0817MISSIONaudHear Reed and Kim Skinner talk about how they have fared in their mission work in Honduras.
A missionary’s life can be tough enough overseas, just getting used to a new climate, strange foods and different routines.
But throw in a government overthrow and the aftermath — protests and riots — and life suddenly becomes a lot more interesting, if not a whole lot scary.
That’s what happened this summer to Reed and Kim Skinner, a Hall County couple that has spent the past 18 months ministering to young boys and girls at Orphanage Emmanuel in Guaimaca, Honduras.
The Skinners, back home for a two-month furlough, were about 70 miles northeast of the capital city of Tegucigalpa, where, on June 28, then-President Manuel Zelaya was forced out of power, flown to Costa Rica and placed in exile.
“Immediately afterward, when things were dicey, the army was recruiting off the street,” said Reed Skinner, speaking before a contemporary worship service Sunday morning at First United Methodist Church on Thompson Bridge Road in Gainesville.
“That quit within about week, but it caused us to be very careful with the boys. We’ve got a whole orphanage of boys who fit that age,” he said. “We were concerned that if (the army) thought about it, they could make us a one-stop shop and fill up several trucks ... but they never did.”
The Skinners’ road to Honduras began several years ago, when God started tugging on Reed’s heart to serve abroad, the couple said.
“I didn’t tell Kim for quite a while because I knew that wasn’t going to be something she wanted to hear,” said the Gainesville native, cracking a slight grin.
Finally, he did, and what followed was a spiritual struggle.
“We just continued to pray, work through God’s will and hear from him,” Reed Skinner said.
Eventually, the Skinners, both 39, realized they “were going into the mission field, but we waited on the Lord to say it’s OK to get up and go.”
They ditched jobs — he in banking and real estate lending and she in accounting — to make the move, forming a nonprofit corporation, For His Kingdom Missions, where donations help pay their living expenses.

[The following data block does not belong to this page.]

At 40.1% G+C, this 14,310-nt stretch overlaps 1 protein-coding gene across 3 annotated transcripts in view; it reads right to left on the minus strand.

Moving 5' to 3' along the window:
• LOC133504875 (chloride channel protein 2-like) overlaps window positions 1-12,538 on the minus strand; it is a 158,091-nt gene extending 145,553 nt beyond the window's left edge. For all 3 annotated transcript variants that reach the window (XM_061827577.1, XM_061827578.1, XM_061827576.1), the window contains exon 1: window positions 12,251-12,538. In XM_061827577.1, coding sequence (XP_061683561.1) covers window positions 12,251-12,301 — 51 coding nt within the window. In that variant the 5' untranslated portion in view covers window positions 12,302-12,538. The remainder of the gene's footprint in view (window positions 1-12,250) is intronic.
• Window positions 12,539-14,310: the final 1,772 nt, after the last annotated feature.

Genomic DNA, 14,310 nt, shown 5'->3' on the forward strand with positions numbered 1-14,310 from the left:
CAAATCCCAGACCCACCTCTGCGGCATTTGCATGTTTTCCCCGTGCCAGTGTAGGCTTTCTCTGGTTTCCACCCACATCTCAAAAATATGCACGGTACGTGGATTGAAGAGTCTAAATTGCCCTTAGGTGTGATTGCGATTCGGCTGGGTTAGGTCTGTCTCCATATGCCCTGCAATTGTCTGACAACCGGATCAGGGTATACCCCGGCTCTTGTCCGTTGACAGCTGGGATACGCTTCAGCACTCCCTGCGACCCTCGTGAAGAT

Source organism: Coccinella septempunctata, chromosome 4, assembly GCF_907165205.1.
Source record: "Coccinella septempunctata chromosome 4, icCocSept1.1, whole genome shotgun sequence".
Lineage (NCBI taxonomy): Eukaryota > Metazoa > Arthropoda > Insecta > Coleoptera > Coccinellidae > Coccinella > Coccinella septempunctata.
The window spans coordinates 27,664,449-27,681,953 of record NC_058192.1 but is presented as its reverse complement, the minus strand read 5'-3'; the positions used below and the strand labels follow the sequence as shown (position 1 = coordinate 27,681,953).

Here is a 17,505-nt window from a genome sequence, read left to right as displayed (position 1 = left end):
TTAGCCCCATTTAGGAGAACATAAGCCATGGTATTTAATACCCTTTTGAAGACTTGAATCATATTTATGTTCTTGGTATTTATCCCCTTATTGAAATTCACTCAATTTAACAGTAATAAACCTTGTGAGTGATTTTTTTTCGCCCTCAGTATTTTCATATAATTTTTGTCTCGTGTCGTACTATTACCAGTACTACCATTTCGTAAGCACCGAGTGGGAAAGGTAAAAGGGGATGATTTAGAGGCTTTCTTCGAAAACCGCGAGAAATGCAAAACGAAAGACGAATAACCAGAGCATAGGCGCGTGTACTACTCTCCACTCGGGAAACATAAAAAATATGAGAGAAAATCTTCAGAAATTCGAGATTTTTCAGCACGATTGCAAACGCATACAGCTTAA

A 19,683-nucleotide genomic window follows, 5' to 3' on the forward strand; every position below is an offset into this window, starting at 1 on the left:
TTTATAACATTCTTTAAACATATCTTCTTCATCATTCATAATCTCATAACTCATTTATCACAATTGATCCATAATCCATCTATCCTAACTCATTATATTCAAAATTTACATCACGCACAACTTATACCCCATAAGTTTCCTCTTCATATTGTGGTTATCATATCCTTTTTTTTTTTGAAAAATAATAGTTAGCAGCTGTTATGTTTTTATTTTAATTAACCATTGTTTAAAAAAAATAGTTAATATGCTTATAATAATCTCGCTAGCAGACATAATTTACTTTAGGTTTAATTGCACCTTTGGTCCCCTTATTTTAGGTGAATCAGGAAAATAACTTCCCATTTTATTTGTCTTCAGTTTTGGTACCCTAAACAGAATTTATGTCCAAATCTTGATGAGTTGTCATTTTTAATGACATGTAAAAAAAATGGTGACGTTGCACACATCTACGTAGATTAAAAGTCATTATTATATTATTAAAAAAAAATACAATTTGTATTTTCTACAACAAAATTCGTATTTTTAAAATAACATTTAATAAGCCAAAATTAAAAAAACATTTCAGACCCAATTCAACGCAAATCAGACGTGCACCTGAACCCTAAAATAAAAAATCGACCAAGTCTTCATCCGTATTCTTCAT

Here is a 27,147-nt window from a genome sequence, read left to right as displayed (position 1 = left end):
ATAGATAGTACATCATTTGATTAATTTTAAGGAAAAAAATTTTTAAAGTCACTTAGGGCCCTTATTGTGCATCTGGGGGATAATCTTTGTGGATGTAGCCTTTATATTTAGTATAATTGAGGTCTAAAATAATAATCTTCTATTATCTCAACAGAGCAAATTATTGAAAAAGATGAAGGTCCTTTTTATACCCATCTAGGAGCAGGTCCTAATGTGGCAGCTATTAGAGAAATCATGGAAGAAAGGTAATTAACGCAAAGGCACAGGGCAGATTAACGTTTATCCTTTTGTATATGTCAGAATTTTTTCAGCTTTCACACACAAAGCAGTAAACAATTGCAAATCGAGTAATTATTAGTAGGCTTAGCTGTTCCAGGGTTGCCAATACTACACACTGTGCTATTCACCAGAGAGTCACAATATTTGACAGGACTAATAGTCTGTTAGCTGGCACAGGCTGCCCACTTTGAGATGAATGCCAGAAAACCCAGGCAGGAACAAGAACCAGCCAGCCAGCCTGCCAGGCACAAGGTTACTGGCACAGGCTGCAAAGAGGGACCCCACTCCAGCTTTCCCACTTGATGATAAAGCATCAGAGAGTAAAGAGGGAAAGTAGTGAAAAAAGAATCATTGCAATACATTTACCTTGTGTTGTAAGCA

“The Lord has always been faithful to provide more than we could have hoped for — in our secular jobs and in the mission field,” Kim Skinner said.
The Skinners felt led to serve at Orphanage Emmanuel, where Reed oversees a boys house and Kim cares for young girls.
“We’re basically house parents,” Kim said. “We’re doing mom and dad stuff — making sure they brush their teeth, brush their hair, eat their meals. And every single morning, we get the opportunity to preach the word.”
Also, he, with the help of older boys, works a dairy and she home-schools their two older children — Cassidy, 10, and Hannah, 8.
They also have a son, Corban, 2.
“I don’t how long we’ll be there,” Reed Skinner said. “It could be many more years. ... God sent us and he’ll tell us when to come back.”
The Skinners were supposed to leave Honduras July 20 for their furlough, but “we ended up leaving a few days earlier because the airport was supposed to shut down (from) more riots and protests.”
On Sunday, praise songs and prayers filled the air in First United Methodist’s Reception Hall — far from the protest signs and angry shouts from the country they’re set to return to Sept. 21.
Reed Skinner spent a few minutes thanking worshippers for their support and prayers.
“This body has been tremendously faithful to the Lord and to us in supplying all of our needs,” he told the crowd.
“... We’re raising up 430 kids right now (at Emmanuel) in the word every day and they’re going to come out and be a blessing to those around the country, I hope.”